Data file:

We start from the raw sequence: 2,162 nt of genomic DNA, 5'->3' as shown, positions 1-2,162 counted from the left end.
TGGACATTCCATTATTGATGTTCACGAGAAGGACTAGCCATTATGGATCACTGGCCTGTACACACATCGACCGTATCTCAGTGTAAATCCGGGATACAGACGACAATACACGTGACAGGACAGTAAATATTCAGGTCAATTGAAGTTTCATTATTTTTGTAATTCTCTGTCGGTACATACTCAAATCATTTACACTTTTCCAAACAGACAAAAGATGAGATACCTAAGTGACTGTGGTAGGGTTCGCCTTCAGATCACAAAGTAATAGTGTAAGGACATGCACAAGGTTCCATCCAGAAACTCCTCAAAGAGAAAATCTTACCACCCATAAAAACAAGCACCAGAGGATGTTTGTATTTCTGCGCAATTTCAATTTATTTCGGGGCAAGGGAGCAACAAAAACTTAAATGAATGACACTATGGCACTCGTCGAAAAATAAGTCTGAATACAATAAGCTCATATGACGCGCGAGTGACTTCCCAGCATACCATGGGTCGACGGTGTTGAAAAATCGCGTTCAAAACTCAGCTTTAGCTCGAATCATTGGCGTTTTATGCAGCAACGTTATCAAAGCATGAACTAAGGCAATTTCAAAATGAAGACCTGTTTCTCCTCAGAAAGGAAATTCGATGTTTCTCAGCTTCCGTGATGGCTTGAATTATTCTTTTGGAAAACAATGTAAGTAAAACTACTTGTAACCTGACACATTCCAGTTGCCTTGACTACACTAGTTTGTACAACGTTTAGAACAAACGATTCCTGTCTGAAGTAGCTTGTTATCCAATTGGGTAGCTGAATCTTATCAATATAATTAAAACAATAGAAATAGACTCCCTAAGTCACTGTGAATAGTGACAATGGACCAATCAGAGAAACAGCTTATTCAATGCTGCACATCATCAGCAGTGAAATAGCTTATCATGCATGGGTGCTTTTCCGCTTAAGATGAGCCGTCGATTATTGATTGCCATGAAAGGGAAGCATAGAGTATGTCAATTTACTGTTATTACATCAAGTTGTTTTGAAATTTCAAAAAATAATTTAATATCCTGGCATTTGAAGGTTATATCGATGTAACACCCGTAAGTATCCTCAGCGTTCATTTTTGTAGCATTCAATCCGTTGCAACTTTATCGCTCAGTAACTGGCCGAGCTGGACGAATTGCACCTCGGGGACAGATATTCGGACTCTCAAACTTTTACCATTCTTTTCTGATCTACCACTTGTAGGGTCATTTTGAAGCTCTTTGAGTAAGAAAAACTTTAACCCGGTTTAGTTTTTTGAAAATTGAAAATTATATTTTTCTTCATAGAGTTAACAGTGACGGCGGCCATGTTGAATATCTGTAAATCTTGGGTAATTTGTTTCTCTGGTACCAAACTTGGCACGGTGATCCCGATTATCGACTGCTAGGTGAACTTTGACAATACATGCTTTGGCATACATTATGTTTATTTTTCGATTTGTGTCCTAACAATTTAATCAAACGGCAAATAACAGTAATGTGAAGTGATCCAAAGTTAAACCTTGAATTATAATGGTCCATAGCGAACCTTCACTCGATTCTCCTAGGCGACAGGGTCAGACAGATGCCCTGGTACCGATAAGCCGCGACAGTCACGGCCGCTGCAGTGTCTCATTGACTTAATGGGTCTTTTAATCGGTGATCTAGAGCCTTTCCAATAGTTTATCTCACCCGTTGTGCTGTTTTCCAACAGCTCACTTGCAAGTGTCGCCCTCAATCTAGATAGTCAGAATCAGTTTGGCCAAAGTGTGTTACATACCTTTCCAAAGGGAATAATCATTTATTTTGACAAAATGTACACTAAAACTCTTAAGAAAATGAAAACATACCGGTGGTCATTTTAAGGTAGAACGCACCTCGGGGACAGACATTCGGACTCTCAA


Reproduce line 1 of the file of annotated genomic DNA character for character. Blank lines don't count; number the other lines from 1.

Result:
We start from the raw sequence: 2,162 nt of genomic DNA, 5'->3' as shown, positions 1-2,162 counted from the left end.